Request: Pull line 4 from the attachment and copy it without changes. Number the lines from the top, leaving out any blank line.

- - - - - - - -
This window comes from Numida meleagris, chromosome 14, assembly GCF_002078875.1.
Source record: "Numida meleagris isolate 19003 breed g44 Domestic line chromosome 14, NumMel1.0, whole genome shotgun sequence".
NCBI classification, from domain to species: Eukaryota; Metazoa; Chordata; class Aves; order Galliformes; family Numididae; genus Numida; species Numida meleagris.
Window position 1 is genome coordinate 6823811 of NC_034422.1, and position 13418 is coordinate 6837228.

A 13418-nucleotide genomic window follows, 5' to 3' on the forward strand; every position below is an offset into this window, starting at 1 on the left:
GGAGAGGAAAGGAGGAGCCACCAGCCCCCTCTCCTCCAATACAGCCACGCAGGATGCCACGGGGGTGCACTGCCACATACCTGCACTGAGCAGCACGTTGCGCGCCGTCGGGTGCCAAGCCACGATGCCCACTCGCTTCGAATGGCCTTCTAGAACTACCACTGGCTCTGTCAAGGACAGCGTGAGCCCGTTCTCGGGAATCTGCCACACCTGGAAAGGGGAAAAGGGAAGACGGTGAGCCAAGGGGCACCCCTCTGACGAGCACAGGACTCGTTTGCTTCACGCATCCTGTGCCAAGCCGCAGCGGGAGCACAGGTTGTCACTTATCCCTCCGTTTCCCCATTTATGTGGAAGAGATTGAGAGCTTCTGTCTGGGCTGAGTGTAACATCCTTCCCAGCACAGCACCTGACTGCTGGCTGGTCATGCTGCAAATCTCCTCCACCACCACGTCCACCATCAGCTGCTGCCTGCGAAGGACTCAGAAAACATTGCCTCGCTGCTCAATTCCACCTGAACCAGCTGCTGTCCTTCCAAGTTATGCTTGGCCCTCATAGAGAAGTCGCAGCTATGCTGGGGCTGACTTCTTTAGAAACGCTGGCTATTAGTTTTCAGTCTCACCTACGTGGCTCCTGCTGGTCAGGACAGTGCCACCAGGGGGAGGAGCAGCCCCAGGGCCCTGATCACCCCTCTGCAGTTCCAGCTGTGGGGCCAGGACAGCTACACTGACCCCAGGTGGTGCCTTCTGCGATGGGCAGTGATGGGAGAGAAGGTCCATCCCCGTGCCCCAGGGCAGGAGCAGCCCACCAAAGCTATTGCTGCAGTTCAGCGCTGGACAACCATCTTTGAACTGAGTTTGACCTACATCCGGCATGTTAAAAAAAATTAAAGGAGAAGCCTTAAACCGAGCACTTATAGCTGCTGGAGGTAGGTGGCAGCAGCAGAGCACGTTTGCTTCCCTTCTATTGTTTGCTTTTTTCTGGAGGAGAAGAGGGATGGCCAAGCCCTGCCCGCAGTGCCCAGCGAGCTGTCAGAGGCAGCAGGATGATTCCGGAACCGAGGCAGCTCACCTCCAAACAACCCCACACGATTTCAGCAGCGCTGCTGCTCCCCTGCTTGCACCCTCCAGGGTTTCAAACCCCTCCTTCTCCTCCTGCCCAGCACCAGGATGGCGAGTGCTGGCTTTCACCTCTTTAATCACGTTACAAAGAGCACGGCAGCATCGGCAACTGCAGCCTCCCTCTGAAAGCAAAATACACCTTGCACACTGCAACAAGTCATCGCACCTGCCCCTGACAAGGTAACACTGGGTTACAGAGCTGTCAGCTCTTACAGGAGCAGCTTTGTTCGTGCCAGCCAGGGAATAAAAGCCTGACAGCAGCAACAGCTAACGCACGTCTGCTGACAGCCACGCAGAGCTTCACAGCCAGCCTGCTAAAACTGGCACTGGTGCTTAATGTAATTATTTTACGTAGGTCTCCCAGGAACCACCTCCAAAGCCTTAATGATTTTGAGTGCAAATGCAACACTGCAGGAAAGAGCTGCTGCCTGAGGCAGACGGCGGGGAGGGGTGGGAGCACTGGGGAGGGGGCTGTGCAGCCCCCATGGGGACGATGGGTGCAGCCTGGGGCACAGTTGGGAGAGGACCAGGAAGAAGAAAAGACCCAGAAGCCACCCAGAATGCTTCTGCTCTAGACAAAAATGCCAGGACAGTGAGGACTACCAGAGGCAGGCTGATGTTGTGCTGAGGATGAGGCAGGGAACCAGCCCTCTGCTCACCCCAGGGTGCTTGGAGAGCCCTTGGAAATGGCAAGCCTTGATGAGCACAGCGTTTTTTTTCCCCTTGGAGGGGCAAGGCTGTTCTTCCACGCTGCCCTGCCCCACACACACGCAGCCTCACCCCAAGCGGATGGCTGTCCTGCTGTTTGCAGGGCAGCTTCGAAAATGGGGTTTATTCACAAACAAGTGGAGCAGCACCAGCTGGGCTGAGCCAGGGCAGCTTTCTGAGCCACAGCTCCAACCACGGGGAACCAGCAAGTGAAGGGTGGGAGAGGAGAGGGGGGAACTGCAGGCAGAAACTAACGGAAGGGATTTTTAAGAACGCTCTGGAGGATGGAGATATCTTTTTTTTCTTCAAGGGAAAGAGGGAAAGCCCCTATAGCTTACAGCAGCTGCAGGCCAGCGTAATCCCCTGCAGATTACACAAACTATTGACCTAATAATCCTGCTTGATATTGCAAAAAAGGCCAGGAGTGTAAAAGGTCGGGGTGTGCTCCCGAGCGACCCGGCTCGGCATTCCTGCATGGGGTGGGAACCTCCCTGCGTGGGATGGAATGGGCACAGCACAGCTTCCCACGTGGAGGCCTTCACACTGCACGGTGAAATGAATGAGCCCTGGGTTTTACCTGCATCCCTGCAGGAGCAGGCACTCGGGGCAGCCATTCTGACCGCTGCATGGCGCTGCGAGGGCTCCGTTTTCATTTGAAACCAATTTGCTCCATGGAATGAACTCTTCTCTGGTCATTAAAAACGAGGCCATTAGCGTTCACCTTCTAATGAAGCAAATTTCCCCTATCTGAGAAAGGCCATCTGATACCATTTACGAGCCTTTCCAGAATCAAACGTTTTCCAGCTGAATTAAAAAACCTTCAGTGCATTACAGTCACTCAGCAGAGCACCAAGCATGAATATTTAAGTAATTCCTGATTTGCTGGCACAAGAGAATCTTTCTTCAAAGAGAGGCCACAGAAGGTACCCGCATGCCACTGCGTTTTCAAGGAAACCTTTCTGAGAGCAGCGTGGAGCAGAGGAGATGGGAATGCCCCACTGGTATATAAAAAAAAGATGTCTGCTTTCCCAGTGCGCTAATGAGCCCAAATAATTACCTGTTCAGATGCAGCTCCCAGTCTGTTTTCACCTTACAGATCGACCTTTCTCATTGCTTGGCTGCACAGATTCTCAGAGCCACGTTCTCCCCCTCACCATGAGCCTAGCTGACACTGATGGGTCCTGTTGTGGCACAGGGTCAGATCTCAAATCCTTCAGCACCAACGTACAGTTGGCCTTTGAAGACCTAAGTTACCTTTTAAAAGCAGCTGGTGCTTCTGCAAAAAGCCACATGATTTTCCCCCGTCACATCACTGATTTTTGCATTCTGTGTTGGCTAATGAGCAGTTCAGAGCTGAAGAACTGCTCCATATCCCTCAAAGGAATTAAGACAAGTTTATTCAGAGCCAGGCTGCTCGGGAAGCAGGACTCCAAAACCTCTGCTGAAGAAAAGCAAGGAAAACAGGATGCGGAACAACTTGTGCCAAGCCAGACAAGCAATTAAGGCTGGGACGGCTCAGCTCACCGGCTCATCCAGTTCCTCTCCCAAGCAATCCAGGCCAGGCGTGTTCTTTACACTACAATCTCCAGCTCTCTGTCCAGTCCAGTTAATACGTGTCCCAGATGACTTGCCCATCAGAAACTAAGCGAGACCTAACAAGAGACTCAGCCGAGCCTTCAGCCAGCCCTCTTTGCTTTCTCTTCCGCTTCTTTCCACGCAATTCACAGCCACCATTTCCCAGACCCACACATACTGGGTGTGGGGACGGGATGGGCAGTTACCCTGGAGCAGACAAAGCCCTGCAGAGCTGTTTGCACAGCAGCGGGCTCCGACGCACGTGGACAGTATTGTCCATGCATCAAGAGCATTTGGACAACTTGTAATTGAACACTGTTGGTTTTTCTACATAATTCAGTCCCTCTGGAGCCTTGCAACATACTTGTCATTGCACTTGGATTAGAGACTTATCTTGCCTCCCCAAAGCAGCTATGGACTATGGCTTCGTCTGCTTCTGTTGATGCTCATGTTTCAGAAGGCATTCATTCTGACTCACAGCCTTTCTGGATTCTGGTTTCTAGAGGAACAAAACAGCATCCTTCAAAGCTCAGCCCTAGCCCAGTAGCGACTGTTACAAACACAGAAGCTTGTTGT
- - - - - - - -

Window position 1 is genome coordinate 6823811 of NC_034422.1, and position 13418 is coordinate 6837228.